View From a Height
Commentary from the Mile High City
Monday, April 26, 2004

The 4.9% Solution 

Colorado released its March 2004 employment numbers, and while they certainly present a mixed bag, the overall picture is as good as its been in a while. This doesn't prevent the Denver Post from accentuating the negative, even as they muddle the positive. Under the headline, "Colorado Jobless Rate Dives in March," which one would normally associate with good news, comes the subhead, "Experts say gain to 4.9% a mirage." Well, not exactly, and not unanimously, and who exactly is complaining about 4.9% unemployment, anyway?

Here's how the Post reports the good-news/bad-news:

The falling unemployment rate is caused by people giving up their job searches, said Tucker Hart Adams, regional economist with U.S. Bank. When workers do that - for a month or more - they are not counted as "unemployed." "There's no real good news in the unemployment numbers," Adams said.

The Rocky is a little better, although their Saturday report is wire-service rather than local reporting, which one might expect:

While employers signed on nearly 11,000 new workers in March, Colorado's labor force continued to lag from the robust market of three years ago, according to state figures released Friday.

The seasonally adjusted unemployment rate was 4.9 percent in March, its lowest level in two years, the state labor department said. That compared with 5.5 percent in February and 6.1 percent in March 2003. The national rate rose by a tenth of a point to 5.7 percent.

The monthly report indicated the state was moving slowly in the right direction, economists said.

Now, while Tucker Hart Adams is a respected economist, with her own site keeping track of the Colorado economy, she is also on the board of the Bighorn Center, the liberal think-tank that launched Rutt Bridges's ill-fated Senate run earlier in the year. Ms. Adams is certainly one of the local newspapers' favorites. A Lexis-Nexis search turns up 133 citations in the last 2 years, on average several times a month. Only a single citation (released twice) turns up on a search for Ms. Adams AND Bighorn, and the Bighorn mention is in connection with Rutt Bridges, not Ms. Adams.

In other words, the Post and the News routinely make their first call to an economist associated with a liberal think-tank, one founded by an eventual Senate candidate, and have never disclosed that connection in their reports. Ms. Adams is employed by one of the larger regional banks, and no doubt for good reason, but readers are entitled to know about potential political affiliations when reading her sound-bite quotes for the papers.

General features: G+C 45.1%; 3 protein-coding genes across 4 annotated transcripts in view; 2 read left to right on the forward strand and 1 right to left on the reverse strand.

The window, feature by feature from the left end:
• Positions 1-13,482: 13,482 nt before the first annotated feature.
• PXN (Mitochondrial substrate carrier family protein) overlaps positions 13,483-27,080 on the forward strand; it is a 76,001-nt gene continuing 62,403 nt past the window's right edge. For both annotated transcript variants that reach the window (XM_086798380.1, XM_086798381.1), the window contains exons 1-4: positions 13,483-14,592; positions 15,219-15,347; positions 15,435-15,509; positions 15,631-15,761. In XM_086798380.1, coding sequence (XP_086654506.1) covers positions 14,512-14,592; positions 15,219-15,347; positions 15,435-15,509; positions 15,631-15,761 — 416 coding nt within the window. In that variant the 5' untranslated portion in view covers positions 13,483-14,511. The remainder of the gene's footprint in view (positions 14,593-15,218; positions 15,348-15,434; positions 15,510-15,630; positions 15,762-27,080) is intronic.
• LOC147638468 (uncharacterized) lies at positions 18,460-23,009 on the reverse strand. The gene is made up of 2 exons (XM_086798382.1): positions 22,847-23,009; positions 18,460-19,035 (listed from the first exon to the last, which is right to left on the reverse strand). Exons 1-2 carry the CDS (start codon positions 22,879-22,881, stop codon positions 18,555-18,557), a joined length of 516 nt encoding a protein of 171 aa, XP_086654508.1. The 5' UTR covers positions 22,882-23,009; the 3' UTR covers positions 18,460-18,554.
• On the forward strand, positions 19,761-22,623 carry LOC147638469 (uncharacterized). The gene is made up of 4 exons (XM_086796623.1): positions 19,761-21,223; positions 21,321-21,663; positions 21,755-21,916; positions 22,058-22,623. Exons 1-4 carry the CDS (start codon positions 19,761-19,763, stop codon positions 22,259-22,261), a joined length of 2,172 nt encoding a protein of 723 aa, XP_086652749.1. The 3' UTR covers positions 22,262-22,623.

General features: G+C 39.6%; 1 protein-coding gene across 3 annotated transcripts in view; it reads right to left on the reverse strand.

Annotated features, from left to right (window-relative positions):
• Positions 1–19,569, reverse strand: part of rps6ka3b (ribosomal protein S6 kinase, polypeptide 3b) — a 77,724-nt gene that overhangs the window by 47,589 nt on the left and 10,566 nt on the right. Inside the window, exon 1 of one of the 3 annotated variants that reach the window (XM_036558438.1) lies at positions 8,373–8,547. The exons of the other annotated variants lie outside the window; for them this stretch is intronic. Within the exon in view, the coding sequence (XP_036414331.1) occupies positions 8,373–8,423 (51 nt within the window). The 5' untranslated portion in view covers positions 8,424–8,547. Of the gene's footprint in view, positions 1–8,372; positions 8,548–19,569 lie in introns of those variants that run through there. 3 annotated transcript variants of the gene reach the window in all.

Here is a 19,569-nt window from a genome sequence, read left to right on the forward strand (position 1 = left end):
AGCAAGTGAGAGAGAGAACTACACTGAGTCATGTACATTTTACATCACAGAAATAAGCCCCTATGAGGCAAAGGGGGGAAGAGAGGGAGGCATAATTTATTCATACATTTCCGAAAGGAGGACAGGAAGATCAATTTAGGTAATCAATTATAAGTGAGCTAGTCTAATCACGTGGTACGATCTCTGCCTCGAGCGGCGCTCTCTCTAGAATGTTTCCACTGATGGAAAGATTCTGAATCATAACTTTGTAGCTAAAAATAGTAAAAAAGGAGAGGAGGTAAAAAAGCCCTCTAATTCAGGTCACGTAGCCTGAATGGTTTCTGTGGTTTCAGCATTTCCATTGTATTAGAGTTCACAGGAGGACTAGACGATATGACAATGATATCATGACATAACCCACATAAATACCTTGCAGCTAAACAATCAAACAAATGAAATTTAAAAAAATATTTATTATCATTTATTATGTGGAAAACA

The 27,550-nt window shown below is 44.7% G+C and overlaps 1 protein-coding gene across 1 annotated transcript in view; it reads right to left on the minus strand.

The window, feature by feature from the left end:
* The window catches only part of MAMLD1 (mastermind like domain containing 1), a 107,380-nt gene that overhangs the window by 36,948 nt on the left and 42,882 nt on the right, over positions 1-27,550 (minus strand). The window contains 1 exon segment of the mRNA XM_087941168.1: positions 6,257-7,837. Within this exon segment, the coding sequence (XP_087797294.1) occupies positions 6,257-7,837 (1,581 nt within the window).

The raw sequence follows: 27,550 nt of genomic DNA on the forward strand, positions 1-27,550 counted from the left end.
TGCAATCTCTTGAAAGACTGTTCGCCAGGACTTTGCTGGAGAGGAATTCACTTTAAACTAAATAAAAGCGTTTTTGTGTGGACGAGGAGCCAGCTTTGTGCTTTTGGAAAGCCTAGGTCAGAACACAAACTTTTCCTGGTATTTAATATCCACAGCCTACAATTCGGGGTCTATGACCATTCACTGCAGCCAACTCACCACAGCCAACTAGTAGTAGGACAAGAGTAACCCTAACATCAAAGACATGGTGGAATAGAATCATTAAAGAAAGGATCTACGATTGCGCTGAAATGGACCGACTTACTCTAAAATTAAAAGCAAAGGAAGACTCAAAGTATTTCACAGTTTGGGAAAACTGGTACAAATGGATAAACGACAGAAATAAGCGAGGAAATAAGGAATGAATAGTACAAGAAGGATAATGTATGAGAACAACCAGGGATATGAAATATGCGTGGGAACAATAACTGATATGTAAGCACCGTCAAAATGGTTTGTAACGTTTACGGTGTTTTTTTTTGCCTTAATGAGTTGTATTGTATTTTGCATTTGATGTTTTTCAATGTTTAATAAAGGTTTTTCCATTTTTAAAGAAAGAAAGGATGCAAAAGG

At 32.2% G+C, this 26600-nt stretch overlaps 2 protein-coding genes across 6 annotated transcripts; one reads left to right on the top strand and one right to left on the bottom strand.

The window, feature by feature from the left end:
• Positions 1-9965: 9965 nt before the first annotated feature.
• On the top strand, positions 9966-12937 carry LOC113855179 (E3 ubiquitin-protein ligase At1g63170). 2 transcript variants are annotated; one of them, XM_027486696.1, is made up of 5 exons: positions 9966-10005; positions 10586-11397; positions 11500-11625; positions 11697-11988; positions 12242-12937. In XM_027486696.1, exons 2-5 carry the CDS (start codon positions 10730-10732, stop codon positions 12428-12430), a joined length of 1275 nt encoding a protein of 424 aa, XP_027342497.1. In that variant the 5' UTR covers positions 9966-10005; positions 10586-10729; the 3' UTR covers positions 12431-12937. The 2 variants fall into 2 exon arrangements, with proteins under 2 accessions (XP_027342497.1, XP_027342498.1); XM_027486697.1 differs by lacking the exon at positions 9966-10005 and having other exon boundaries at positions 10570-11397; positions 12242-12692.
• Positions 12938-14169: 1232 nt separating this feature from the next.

In fact, those quotes are directly at odds with both the data presented, and the conclusions drawn. While some of the increase is a result of a smaller workforce, we don't actually know from the data presented whether people have left the state or have stopped looking. And Jeff Wells, Executive Director of the Colorado Department of Labor and Employment, says this in the actual Department press release: "March's decline reflects increased job creation and a decrease in the labor force." (Emphasis added.) Neither of Ms. Adams's quotes gives much play to the actual increase in non-farm payrolls that March saw.

When the two papers get around to examining the actual job increases, from the establishment survey, the Post uses the unadjusted numbers, while the Rocky uses the seasonally-adjusted counts. The seasonally-adjusted numbers show a smaller gain, so this isn't a specific instance of liberal bias so much as poor reporting.

The Post again:

More reliable are the figures showing the number of people employed and the job growth - numbers that come from employers and also are listed in the Labor Department's monthly report, say economists, including Adams and Alexandra Hall, director of labor market information for the state Labor Department.

Employers reported that Colorado added 15,600 nonfarm jobs - the majority of jobs - in March. Professional and business services showed the strongest growth of 11 employment sectors, with a gain of 5,300 jobs.

"That's great," Hall said. "For the last few years, (monthly) increases have tended to be pretty weak," or they've declined, she said.

However, nonfarm jobs fell by 6,200 from March 2003 to March 2004, which is of greater concern, the economists said.

Why a year-over-year decrease, which we all knew about, is more important than a breakout job-gain isn't immediately clear. And why do the economists, who may have been consorting with foreign leaders, remain unnamed? Certainly such a quote gives the impression that Ms. Hall's opinions are distinctly in the minority, which may or may not be the case.

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